American politics, farming, charming visuals, and becoming recentered…

I think that one of my greatest frustrations with how the U.S. government works is that really awful riders can be attached to otherwise apparently-necessary bills, acts, laws, etc.  Earlier this week, when many folks were consumed (pro or con) by the conversation surrounding same-sex marriage being debated in the Supreme Court, the Agricultural Appropriations Bill was signed into law by President Obama.  In it was a rider that has been called “the Monsanto Protection Act” because it specifically protects that one giant chemical company — nearly single-handedly responsible for the chemicalization of American farming, and its resulting current and future destruction of environment and personal health — from litigation.  It passed the Senate and the House with many legislators not even knowing such a rider was included.  The way these giant bills frequently slip through the cracks is that a Senator might say, “Well, I agree with 80% of what is in this bill, so I will vote for it.”  Or, a Representative might have his or her own “attachment” that they’ve managed to slip into a detailed, hundreds-of-pages bill, and that one attachment is specifically important to the rep’s corner of their own state.  So, they say, “I can’t tell my people that I voted against this measure which is so vital to our state’s interests.”  So, even if they disagree with 98% of the bill, if there is a tiny corner of that bill which is of specific significance to that Representative, they may vote to pass it.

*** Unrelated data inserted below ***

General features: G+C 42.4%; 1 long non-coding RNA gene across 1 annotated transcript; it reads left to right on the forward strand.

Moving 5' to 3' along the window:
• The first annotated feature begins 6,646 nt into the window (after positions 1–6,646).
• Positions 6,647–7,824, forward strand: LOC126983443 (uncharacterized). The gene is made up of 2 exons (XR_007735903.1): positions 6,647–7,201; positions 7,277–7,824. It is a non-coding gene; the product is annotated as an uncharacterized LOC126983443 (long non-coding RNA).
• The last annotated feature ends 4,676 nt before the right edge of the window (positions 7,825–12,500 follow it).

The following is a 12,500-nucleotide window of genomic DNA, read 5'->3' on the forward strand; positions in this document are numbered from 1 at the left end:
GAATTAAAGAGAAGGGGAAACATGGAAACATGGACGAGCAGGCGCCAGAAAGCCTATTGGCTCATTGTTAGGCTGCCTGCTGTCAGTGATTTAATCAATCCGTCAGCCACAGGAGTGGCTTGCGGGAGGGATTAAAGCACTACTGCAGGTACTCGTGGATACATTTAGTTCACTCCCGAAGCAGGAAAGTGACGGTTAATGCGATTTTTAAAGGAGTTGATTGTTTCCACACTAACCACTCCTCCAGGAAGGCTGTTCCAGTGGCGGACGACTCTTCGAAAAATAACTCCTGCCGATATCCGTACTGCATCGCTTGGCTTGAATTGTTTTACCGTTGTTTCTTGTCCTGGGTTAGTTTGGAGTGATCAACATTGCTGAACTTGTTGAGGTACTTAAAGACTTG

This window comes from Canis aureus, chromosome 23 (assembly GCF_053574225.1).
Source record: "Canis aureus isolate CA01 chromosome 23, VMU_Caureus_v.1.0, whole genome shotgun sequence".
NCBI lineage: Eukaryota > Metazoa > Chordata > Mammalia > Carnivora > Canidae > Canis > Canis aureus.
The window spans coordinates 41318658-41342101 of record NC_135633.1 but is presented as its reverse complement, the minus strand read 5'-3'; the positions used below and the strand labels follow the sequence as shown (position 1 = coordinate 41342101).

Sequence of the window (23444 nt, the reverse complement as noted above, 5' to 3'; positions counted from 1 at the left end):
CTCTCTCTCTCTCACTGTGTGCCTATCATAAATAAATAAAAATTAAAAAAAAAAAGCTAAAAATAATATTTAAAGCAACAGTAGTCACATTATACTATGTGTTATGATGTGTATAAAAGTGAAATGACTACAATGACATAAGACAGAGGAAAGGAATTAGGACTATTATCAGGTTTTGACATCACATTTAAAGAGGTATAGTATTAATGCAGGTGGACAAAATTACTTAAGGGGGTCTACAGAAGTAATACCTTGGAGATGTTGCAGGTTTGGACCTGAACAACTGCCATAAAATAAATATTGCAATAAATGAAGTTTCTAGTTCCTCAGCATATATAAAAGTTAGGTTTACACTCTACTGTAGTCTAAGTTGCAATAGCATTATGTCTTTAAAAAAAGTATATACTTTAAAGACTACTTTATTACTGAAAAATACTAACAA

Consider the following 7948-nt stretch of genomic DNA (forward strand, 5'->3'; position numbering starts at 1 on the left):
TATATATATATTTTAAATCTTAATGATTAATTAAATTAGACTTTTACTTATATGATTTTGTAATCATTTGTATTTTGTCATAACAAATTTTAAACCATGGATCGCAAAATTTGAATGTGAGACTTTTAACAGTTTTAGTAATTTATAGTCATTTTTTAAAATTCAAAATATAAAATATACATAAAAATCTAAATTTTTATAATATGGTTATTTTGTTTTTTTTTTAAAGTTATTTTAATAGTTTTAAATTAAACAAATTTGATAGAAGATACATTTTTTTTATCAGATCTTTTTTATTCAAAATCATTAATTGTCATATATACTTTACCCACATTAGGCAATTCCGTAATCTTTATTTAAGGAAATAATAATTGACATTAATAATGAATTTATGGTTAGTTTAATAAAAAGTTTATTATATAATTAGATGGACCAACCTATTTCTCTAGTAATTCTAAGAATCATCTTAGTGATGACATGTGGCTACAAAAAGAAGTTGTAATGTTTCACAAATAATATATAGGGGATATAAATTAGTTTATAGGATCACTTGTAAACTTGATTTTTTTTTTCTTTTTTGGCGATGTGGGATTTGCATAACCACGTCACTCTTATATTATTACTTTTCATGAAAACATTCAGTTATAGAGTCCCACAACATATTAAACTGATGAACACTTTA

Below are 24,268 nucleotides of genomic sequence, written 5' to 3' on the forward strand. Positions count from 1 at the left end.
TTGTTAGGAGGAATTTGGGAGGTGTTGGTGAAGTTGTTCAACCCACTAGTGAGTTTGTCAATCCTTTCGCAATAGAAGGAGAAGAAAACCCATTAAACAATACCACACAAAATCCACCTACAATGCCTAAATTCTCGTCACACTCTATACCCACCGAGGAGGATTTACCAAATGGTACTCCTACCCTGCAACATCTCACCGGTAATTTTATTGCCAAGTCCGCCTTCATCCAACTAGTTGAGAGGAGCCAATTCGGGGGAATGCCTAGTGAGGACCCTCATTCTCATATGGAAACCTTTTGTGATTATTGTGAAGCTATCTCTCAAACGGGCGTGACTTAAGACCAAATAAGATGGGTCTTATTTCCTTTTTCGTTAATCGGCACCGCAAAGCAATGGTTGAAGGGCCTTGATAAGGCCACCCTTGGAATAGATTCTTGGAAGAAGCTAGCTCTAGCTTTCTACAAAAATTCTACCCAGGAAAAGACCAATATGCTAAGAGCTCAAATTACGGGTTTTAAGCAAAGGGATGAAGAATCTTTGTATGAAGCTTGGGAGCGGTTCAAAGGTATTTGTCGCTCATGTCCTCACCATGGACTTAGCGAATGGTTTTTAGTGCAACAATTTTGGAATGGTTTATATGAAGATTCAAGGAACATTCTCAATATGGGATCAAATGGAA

And, so the Agricultural Appropriations Bill with its enclosed “Monsanto Protection Act” passed this week.

Here’s where my thoughts have been going:

In a way — a small way — I’m kind of pleased.

Not about the “Monsanto Act” in particular, which I find horrid, gut-wrenching, and worrisome, but because my Facebook feed has been abuzz with, “HOW COULD OBAMA DO THIS???”

I’ll admit:  I’m a Republican.  However, since issues of the environment, food production, health, and farming are near and dear to my heart, there are a number of political websites I frequent which are, shall we say, not friendly to the general Republican cause.  I’m OK with that.  I don’t need to identify with the entire Republican platform.

Actually, I’ve felt for quite a while that there is no political “slot” into which I neatly fit.  Not the Republican Party, not the Democratic.  Not Libertarian.  Not Green.  Not the Tea Party.  No where, really, that I’ve been able to find.  I’m too liberal for the Republicans.  Too conservative for the Democrats.  Too convinced by the general goodness of the rule of law for the Libertarians.  I’m not angry enough — or Socialistic enough — for the Green Party.  Not fearful enough for the Tea Party.*

And, to an extent, I’m pragmatic like the Legislators I vilified above:  If I agree with, say, 60% of what the Republican Party generally stands for, I’ll often vote along with them…  I do see the irony.

Anyhow, in the more liberal edges of politics, to which I pay at least some attention, the consensus seems to be general, heart-broken disappointment with our President.

And, I’m OK with that.